Peter Stark: “Music in society is not only relevant, it is essential.”
Peter Stark is a Professor of Conducting at London’s Royal College of Music and Rehearsal Director to the European Union Youth Orchestra, amid a long resume spanning decades. In the last few years, the Briton has also been a regular visitor to Singapore where he is Principal Guest Conductor of the Singapore National Youth Orchestra.
When he was in Singapore last November to conduct the National Piano and Violin Competition prizewinners concert, he took time to share thoughts on working with young musicians.
You’ve a long career in music education, working from Abu Dhabi to Beijing, and particularly with youth orchestras. Is there any distinction when it comes to working with young players?
If I’m honest, the biggest difference as opposed to professional orchestras is that youth orchestras play with more hope and optimism.
That’s a terrible thing to say about professionals, but let me explain it this way: If I do my 50th performance of Tchaikovsky’s Fifth Symphony as a professional, that’s quite different from the vast majority of youth orchestra players who may be playing it for the first time. That’s a great motivator for me too, because it retains the freshness, the enthusiasm.
As a visiting conductor facing a large and at times unfamiliar orchestra, how do you tell when a player needs something?
The experience of working with youngsters and professionals has given me what I think is an acute awareness of body language.
You read their body language and can sense when they are uncomfortable — their reaction to a comment you might make, whether they look you in the eye, whether they smile if something funny has happened.
This body language can be very, very subtle, but I absolutely adore people-watching. Sometimes you can actually tell what the person is thinking, and you say your thing and they’ll say, how did you know that? It’s experience, it’s not a talent.
You’ve conducted the SNYO for three years now, with the last two years as its Principal Guest Conductor. What has been your observation so far?
I notice there is something in the culture here that says if you can play it brilliantly, you’ve done your job. Whereas what I think is if you can play it brilliantly, you’re starting your job. That’s the moment you start to uncover the depths of artistic expression.
I want our young musicians to express themselves. I want them to uncover their feelings and not be afraid to show the joys, the anger, the depth, the passion, the grief — all these things that music describes.
How would one draw these out of the musicians?
It’s a question of chipping away. It means you keep on telling them so they go a little step towards that, and on and on.
Young people tend to be taught how to do things, though not necessarily why. It’s like learning how to drive. Your driving instructor will give you information that prevents you from crashing. But it’s when you pass your test and have to get in the car on your own — that’s when the learning process really begins because you have to learn to do it for yourself.
One of the things that keeps me going, keeps me motivated, is the fact is that you can’t ever reach perfection when it comes to artistic expression. However much you have practised, however much you have improved, however well you play, the past doesn’t matter. The teacher will always say, “Well that was fantastic. What’s next?”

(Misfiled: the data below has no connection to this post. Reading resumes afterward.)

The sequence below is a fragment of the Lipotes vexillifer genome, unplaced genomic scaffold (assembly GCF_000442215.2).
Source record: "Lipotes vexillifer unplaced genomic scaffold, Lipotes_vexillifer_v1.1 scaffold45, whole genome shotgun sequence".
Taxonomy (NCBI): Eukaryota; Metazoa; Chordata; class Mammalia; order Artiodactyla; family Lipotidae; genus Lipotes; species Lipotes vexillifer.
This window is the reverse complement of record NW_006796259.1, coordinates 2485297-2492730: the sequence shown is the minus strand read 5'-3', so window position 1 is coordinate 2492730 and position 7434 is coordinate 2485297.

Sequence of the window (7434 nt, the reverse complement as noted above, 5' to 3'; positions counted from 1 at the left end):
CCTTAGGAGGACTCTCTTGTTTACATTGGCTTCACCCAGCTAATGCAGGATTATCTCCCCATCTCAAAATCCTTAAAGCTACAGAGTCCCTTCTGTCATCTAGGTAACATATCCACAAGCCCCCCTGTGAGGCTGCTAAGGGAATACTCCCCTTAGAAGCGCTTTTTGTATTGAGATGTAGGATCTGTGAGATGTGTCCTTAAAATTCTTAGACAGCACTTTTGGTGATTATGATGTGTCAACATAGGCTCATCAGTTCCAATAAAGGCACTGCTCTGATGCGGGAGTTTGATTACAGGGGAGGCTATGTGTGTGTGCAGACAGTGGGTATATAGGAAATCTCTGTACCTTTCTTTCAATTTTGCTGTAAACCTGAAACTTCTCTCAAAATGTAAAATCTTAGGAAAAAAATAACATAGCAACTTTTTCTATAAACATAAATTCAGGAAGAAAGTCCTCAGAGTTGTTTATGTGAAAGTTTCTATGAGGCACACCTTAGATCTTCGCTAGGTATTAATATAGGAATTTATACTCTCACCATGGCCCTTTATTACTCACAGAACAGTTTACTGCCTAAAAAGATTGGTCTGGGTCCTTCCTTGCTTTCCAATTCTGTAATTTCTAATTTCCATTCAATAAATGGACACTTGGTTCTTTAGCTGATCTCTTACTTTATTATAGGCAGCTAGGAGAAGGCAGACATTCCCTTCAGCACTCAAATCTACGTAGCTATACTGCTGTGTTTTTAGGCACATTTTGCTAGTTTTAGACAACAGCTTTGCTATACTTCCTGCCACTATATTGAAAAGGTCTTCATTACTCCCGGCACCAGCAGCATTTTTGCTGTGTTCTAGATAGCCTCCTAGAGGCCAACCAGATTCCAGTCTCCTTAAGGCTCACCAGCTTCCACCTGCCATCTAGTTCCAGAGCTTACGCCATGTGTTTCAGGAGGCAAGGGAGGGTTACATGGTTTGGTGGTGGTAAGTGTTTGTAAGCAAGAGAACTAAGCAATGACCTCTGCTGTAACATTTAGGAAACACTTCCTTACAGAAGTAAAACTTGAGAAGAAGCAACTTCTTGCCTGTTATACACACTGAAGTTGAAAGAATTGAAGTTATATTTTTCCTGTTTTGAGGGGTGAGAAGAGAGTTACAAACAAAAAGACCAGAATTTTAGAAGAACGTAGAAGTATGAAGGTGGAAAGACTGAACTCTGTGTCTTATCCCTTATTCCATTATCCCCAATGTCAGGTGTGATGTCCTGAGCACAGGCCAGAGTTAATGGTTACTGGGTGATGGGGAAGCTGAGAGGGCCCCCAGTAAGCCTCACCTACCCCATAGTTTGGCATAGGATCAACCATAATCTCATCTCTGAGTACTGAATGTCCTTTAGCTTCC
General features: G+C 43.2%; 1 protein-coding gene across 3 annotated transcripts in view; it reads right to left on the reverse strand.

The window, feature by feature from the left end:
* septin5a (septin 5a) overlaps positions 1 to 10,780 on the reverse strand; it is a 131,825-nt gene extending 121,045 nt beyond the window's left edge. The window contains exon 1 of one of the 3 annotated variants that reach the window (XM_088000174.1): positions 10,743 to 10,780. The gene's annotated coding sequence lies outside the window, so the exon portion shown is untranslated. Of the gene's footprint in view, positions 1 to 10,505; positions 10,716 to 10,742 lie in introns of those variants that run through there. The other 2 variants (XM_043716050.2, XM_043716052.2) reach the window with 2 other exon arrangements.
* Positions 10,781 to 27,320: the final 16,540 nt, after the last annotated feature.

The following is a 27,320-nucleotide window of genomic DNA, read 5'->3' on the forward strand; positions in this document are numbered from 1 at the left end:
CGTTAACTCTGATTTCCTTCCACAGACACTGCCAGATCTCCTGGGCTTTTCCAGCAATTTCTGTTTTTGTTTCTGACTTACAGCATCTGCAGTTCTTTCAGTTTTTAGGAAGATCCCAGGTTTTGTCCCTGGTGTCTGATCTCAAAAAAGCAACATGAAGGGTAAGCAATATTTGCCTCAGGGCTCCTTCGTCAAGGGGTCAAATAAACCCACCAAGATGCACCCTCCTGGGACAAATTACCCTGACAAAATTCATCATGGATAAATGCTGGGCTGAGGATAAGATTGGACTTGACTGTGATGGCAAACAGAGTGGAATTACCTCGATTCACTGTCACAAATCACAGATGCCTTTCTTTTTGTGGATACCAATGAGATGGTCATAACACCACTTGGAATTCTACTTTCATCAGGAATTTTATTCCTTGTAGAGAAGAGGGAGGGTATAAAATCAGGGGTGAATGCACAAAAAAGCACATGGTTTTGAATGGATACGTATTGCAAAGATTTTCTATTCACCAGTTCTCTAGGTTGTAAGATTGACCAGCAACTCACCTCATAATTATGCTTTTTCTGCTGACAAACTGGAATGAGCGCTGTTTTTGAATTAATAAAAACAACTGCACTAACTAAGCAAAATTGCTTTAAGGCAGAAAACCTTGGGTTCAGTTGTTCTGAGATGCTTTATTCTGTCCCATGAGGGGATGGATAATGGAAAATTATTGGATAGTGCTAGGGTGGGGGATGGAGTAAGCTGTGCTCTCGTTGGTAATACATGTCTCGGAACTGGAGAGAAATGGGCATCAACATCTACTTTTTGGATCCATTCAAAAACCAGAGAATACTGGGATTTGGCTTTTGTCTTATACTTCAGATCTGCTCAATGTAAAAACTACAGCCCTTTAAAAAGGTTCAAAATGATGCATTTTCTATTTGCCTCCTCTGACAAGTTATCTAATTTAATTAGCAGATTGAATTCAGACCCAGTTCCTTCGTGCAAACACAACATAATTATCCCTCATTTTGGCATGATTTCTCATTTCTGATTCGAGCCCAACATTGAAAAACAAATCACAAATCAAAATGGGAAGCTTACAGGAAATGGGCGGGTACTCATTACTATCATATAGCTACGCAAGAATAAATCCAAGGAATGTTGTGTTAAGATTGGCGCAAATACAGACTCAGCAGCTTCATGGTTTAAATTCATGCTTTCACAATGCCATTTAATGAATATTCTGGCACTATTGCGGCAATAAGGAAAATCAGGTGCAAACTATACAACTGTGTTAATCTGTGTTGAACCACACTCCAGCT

You are also here in Singapore to conduct the prize winners concert of the National Piano & Violin Competition. How important are such competitions?
There is one very important thing about competition: there is a winner. And the implication is that anybody who doesn’t win is therefore a “loser”. A lot of young people find that uncomfortable but we cannot do this thing without being competitive. I compete with fellow conductors for opportunity. If you apply for a job, it is competitive by nature, so we can’t avoid competition.
What we can do is learn how to deal with it. Learning about the competitive nature of what we do is actually healthy rather than unhealthy.
...majority of children who spend time learning, practising and performing together are often kind, forward-looking and optimistic. They’re happy and collegial and they help each other. We need that in our society today. When you are emotionally aware, or astute, or questioning, I believe your emotional and physical well-being will improve.
More fundamentally, why is music important, and how do you react to the charge of elitism when it comes to classical music?
A lot of people think it is elitist and that musicians, especially string players, come from wealthy families. Because they’re the ones who can afford violins today.
I am troubled because I think the provision for culture is generally deteriorating. There are few politicians who realise what music does, so we have to evangelise about it.
I had a long debate with myself about the relevance of music in society. Why do we do it? Am I serving any purpose or am I just satisfying my own musical desires? What use does it have to society when there is so much poverty, so much crime, so much corruption?
And as I got older I realised it is not only relevant — it is essential. The strongest reflection I can give is this: majority of children who spend time learning, practising and performing together are often kind, forward-looking and optimistic. They’re happy and collegial and they help each other. We need that in our society today. When you are emotionally aware, or astute, or questioning, I believe your emotional and physical well-being will improve. The best example I can give is conductors last a very long time! Because there is this lovely ability to communicate.